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PostPosted: Wed Jul 19, 2017 7:20 pm 
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Brother John, you have understood well enough, but I would need the author’s permission to say more.


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PostPosted: Thu Jul 20, 2017 7:25 am 
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Thank you for the confirmation Ian. I guess all will be revealed in good time.


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PostPosted: Thu Jul 20, 2017 8:50 am 
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I'm glad this is just Brother John and not Bible John!


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PostPosted: Thu Jul 20, 2017 9:37 am 
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Having lived in the city where Bible John committed his murders, I remember whispers among Brethren about possible suspects among their own flock. The girls that Bible John had approached or attacked described his rather Brethrenish style of conversation. Norman Adams commented on these rumours in his book Goodbye, Beloved Brethren. However, they were only rumours with hardly any evidential support that I know of. The Brethren are not by any means the only source of sexual predators fond of quoting the Bible.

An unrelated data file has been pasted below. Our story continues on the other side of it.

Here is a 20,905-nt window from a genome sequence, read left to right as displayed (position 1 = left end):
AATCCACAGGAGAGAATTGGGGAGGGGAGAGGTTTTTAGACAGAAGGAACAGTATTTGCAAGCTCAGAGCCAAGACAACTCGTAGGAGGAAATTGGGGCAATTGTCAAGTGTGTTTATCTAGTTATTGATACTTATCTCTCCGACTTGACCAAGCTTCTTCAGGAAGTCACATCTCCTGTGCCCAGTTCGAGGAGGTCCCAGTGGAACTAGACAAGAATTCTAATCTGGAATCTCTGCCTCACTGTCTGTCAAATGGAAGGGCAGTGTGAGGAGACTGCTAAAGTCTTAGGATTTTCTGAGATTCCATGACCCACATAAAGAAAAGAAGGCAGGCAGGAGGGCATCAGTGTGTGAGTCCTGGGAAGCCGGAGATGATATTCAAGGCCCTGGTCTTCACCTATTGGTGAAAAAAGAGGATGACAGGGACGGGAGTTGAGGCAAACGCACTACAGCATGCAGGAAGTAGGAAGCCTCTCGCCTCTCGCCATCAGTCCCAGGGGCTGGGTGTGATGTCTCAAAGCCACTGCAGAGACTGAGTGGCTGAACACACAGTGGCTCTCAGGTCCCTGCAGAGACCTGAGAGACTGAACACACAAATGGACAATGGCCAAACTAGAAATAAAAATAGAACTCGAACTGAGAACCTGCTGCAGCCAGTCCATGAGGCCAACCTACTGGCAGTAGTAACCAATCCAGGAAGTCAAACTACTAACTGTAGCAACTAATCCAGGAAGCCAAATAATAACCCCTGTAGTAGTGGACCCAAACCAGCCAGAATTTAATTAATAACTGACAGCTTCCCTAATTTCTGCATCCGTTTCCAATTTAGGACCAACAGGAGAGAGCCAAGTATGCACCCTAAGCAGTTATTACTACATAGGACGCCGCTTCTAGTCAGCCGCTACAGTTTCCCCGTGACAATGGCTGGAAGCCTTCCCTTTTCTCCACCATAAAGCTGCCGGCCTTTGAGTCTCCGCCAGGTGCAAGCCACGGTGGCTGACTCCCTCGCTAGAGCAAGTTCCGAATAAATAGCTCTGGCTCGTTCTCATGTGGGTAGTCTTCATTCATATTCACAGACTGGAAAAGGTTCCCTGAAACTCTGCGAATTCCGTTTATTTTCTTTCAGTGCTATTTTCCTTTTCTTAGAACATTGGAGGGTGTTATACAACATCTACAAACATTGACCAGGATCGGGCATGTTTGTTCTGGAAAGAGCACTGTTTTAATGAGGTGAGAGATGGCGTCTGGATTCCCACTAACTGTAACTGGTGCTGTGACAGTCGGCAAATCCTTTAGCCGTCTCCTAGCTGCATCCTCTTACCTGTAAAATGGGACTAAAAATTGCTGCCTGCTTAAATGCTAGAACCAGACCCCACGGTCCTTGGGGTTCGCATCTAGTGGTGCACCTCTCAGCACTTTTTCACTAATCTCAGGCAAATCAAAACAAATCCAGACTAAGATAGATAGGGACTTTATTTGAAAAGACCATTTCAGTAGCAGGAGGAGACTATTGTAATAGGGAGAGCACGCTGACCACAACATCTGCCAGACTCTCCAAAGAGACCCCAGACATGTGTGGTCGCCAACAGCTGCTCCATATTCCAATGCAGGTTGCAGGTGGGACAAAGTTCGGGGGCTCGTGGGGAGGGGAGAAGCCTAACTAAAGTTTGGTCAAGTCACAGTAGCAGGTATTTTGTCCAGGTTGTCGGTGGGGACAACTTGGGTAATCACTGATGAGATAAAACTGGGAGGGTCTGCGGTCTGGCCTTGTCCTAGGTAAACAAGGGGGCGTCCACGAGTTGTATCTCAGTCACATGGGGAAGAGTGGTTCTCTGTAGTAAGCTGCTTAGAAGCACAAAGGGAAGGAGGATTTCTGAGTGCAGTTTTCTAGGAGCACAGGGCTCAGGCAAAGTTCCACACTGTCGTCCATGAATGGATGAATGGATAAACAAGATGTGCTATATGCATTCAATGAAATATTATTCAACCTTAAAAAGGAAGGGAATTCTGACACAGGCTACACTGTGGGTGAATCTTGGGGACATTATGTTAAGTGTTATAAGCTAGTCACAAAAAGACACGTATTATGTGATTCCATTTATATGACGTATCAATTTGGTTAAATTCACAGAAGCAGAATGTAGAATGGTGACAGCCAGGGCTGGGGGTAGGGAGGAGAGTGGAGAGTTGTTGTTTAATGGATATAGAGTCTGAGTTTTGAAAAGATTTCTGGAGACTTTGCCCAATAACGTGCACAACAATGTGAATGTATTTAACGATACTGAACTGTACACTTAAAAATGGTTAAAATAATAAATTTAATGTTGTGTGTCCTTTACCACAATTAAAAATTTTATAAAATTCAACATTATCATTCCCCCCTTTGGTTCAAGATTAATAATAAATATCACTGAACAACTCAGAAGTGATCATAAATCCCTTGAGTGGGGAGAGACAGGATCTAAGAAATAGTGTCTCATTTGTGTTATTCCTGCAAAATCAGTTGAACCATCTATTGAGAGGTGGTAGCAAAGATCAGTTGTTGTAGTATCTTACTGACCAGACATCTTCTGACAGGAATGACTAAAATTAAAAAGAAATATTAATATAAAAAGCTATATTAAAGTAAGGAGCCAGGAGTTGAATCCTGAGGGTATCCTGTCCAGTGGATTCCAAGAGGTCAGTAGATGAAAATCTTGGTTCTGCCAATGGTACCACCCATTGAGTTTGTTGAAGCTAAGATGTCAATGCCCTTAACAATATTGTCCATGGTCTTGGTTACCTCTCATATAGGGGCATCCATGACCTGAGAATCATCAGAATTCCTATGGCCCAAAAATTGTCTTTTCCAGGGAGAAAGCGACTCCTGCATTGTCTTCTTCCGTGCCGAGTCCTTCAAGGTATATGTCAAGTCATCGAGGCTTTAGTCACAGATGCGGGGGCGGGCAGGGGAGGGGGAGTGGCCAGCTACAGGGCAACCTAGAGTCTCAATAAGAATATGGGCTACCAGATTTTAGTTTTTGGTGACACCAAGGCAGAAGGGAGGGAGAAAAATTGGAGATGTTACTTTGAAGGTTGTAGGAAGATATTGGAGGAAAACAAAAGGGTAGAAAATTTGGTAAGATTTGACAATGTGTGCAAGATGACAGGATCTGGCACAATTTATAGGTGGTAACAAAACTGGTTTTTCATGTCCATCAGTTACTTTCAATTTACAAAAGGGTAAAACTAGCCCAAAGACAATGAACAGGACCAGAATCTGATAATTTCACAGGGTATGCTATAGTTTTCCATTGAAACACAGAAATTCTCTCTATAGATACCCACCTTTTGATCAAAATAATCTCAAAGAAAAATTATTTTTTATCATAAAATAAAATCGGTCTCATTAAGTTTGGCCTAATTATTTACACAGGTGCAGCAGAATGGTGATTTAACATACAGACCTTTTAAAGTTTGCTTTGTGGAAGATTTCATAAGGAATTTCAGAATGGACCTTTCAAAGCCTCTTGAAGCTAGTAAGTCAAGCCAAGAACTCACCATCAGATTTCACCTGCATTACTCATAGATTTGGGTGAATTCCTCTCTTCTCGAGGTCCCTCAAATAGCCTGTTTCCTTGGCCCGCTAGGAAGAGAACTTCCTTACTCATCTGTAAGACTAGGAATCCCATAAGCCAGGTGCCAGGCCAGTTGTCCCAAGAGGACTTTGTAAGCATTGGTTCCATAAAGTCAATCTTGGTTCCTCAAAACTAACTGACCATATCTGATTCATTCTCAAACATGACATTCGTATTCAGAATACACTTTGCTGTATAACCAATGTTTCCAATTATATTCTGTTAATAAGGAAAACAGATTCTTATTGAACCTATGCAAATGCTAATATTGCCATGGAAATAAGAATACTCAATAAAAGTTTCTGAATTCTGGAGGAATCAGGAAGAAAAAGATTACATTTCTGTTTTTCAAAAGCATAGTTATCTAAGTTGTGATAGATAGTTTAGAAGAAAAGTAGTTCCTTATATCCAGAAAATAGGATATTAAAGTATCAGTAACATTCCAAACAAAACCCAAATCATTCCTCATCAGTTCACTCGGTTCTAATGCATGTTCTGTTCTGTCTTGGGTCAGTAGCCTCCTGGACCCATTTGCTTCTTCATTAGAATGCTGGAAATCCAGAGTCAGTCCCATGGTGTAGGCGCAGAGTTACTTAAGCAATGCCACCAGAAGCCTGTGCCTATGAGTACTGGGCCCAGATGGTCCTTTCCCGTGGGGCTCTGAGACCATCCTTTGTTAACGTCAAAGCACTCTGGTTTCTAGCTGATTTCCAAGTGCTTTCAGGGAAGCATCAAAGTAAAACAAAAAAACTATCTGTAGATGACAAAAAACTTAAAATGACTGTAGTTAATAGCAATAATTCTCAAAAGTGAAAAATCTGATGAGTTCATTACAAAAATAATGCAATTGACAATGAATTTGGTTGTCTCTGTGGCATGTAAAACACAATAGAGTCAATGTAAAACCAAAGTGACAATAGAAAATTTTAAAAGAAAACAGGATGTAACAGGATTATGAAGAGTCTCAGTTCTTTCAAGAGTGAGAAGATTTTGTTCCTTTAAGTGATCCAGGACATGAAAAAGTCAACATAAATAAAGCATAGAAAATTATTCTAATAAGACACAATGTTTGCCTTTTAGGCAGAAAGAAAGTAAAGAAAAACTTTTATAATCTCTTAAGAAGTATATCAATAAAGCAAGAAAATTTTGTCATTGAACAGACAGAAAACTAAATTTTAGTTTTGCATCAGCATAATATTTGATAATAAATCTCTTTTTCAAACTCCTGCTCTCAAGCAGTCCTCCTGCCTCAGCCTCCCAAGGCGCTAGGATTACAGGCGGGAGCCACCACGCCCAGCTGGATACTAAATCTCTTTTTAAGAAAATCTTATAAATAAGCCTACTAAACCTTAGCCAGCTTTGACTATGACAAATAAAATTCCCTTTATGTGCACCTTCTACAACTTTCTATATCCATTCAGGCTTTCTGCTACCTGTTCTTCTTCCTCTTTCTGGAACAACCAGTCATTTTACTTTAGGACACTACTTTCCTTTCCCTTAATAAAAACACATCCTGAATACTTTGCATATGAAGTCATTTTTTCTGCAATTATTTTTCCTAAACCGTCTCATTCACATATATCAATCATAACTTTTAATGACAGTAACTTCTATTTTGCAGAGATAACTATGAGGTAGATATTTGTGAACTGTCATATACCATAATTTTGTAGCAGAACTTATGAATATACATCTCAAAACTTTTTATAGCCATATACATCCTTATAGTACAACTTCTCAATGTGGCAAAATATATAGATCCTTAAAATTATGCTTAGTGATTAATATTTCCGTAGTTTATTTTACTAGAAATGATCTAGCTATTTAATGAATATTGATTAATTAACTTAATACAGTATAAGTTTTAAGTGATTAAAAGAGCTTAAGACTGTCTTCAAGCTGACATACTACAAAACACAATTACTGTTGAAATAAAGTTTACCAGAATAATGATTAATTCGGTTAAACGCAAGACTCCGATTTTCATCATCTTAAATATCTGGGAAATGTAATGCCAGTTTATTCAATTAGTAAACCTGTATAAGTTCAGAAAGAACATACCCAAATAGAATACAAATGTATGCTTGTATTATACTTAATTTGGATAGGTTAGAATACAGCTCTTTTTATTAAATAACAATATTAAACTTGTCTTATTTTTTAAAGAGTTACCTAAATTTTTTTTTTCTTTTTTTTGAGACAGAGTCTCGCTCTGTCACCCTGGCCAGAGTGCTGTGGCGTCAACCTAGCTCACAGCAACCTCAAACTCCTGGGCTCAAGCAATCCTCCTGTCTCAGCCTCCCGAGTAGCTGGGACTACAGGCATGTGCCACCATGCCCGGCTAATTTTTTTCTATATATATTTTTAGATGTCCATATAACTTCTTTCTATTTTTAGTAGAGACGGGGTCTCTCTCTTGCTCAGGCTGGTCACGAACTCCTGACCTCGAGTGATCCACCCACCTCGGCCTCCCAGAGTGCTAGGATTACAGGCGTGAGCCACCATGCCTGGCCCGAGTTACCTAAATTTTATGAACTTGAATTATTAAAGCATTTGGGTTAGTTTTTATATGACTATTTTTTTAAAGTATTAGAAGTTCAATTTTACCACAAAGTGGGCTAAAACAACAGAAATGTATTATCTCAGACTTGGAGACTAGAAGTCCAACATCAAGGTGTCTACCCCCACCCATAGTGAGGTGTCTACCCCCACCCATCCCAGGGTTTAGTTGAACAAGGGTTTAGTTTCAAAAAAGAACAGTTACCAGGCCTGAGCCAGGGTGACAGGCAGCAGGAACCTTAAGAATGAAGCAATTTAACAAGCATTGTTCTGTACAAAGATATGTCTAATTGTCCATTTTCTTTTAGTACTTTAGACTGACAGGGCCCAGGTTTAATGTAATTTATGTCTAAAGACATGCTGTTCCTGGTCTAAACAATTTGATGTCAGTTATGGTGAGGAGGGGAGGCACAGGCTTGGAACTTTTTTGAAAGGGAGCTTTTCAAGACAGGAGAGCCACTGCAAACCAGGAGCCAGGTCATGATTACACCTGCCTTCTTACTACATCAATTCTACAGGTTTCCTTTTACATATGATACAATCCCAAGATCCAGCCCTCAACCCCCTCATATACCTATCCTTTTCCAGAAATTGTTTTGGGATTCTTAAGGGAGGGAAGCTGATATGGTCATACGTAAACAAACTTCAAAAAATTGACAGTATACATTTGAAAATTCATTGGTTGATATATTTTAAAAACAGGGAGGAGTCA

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PostPosted: Thu Jul 20, 2017 10:22 am 
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A frequent ex-EB contributor to this site who passed away a few years ago told me once that he was interviewed by the Police as a possible suspect. He was not impressed!


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PostPosted: Sat Jul 29, 2017 12:32 pm 
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Another favourable and detailed review, this time by Grace McCleen in The Guardian

Quote: